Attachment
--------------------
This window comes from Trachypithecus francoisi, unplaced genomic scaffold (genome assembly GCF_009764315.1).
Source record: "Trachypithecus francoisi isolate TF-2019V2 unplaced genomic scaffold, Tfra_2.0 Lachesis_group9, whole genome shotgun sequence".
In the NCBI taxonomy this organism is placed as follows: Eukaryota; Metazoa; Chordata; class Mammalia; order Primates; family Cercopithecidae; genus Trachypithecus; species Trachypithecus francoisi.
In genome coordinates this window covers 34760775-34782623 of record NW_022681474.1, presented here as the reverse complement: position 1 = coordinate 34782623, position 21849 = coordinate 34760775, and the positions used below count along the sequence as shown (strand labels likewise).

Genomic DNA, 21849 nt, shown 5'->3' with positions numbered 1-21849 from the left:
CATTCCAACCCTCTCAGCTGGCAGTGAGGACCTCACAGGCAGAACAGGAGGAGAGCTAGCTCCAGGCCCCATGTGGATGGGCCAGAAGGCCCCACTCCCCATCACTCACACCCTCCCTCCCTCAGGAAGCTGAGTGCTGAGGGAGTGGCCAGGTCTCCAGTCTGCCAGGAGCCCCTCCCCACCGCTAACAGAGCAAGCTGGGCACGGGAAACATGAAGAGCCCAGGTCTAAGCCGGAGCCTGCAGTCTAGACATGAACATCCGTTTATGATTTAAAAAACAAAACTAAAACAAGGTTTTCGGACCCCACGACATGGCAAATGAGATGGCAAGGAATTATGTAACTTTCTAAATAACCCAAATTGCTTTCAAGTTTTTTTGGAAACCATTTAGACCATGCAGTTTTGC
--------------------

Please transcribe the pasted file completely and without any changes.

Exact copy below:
This window comes from Trachypithecus francoisi, unplaced genomic scaffold (genome assembly GCF_009764315.1).
Source record: "Trachypithecus francoisi isolate TF-2019V2 unplaced genomic scaffold, Tfra_2.0 Lachesis_group9, whole genome shotgun sequence".
In the NCBI taxonomy this organism is placed as follows: Eukaryota; Metazoa; Chordata; class Mammalia; order Primates; family Cercopithecidae; genus Trachypithecus; species Trachypithecus francoisi.
In genome coordinates this window covers 34760775-34782623 of record NW_022681474.1, presented here as the reverse complement: position 1 = coordinate 34782623, position 21849 = coordinate 34760775, and the positions used below count along the sequence as shown (strand labels likewise).

Genomic DNA, 21849 nt, shown 5'->3' with positions numbered 1-21849 from the left:
CATTCCAACCCTCTCAGCTGGCAGTGAGGACCTCACAGGCAGAACAGGAGGAGAGCTAGCTCCAGGCCCCATGTGGATGGGCCAGAAGGCCCCACTCCCCATCACTCACACCCTCCCTCCCTCAGGAAGCTGAGTGCTGAGGGAGTGGCCAGGTCTCCAGTCTGCCAGGAGCCCCTCCCCACCGCTAACAGAGCAAGCTGGGCACGGGAAACATGAAGAGCCCAGGTCTAAGCCGGAGCCTGCAGTCTAGACATGAACATCCGTTTATGATTTAAAAAACAAAACTAAAACAAGGTTTTCGGACCCCACGACATGGCAAATGAGATGGCAAGGAATTATGTAACTTTCTAAATAACCCAAATTGCTTTCAAGTTTTTTTGGAAACCATTTAGACCATGCAGTTTTGC